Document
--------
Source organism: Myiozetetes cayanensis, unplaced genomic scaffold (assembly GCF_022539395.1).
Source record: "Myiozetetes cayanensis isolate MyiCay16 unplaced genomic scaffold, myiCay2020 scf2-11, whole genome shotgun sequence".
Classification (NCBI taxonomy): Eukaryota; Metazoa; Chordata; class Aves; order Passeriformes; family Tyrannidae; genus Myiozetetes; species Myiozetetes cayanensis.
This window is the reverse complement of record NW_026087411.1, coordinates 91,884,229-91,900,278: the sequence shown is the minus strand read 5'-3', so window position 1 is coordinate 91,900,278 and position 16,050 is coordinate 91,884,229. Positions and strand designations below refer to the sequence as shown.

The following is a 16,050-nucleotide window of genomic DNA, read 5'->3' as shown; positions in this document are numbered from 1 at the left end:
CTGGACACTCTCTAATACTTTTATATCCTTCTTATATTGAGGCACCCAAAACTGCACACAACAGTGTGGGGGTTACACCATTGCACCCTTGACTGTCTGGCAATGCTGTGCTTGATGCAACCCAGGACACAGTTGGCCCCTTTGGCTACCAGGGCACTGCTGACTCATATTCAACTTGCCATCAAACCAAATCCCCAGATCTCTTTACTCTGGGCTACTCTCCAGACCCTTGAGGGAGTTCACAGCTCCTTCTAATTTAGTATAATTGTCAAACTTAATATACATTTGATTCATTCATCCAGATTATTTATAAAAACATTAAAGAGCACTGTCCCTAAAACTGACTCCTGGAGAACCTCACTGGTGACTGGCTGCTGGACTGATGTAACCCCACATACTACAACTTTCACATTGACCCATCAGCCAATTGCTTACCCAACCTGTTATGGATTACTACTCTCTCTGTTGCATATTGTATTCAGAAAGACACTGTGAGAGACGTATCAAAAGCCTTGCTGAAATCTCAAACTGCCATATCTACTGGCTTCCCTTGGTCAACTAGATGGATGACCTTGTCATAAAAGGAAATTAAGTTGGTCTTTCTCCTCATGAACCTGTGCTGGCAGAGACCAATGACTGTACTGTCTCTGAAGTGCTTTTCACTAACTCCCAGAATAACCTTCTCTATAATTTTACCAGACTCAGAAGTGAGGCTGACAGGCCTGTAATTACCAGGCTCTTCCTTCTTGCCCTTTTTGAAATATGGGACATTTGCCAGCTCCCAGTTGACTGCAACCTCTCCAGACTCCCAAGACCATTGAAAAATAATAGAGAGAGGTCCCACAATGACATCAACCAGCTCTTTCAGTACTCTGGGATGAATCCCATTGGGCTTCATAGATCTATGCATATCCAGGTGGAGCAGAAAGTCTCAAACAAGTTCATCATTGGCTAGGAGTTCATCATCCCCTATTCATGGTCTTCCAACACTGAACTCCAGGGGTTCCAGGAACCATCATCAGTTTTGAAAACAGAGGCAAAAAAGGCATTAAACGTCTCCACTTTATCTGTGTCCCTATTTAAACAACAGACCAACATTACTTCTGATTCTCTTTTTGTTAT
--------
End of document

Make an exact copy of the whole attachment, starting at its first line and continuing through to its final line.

Source organism: Myiozetetes cayanensis, unplaced genomic scaffold (assembly GCF_022539395.1).
Source record: "Myiozetetes cayanensis isolate MyiCay16 unplaced genomic scaffold, myiCay2020 scf2-11, whole genome shotgun sequence".
Classification (NCBI taxonomy): Eukaryota; Metazoa; Chordata; class Aves; order Passeriformes; family Tyrannidae; genus Myiozetetes; species Myiozetetes cayanensis.
This window is the reverse complement of record NW_026087411.1, coordinates 91,884,229-91,900,278: the sequence shown is the minus strand read 5'-3', so window position 1 is coordinate 91,900,278 and position 16,050 is coordinate 91,884,229. Positions and strand designations below refer to the sequence as shown.

The following is a 16,050-nucleotide window of genomic DNA, read 5'->3' as shown; positions in this document are numbered from 1 at the left end:
CTGGACACTCTCTAATACTTTTATATCCTTCTTATATTGAGGCACCCAAAACTGCACACAACAGTGTGGGGGTTACACCATTGCACCCTTGACTGTCTGGCAATGCTGTGCTTGATGCAACCCAGGACACAGTTGGCCCCTTTGGCTACCAGGGCACTGCTGACTCATATTCAACTTGCCATCAAACCAAATCCCCAGATCTCTTTACTCTGGGCTACTCTCCAGACCCTTGAGGGAGTTCACAGCTCCTTCTAATTTAGTATAATTGTCAAACTTAATATACATTTGATTCATTCATCCAGATTATTTATAAAAACATTAAAGAGCACTGTCCCTAAAACTGACTCCTGGAGAACCTCACTGGTGACTGGCTGCTGGACTGATGTAACCCCACATACTACAACTTTCACATTGACCCATCAGCCAATTGCTTACCCAACCTGTTATGGATTACTACTCTCTCTGTTGCATATTGTATTCAGAAAGACACTGTGAGAGACGTATCAAAAGCCTTGCTGAAATCTCAAACTGCCATATCTACTGGCTTCCCTTGGTCAACTAGATGGATGACCTTGTCATAAAAGGAAATTAAGTTGGTCTTTCTCCTCATGAACCTGTGCTGGCAGAGACCAATGACTGTACTGTCTCTGAAGTGCTTTTCACTAACTCCCAGAATAACCTTCTCTATAATTTTACCAGACTCAGAAGTGAGGCTGACAGGCCTGTAATTACCAGGCTCTTCCTTCTTGCCCTTTTTGAAATATGGGACATTTGCCAGCTCCCAGTTGACTGCAACCTCTCCAGACTCCCAAGACCATTGAAAAATAATAGAGAGAGGTCCCACAATGACATCAACCAGCTCTTTCAGTACTCTGGGATGAATCCCATTGGGCTTCATAGATCTATGCATATCCAGGTGGAGCAGAAAGTCTCAAACAAGTTCATCATTGGCTAGGAGTTCATCATCCCCTATTCATGGTCTTCCAACACTGAACTCCAGGGGTTCCAGGAACCATCATCAGTTTTGAAAACAGAGGCAAAAAAGGCATTAAACGTCTCCACTTTATCTGTGTCCCTATTTAAACAACAGACCAACATTACTTCTGATTCTCTTTTTGTTAT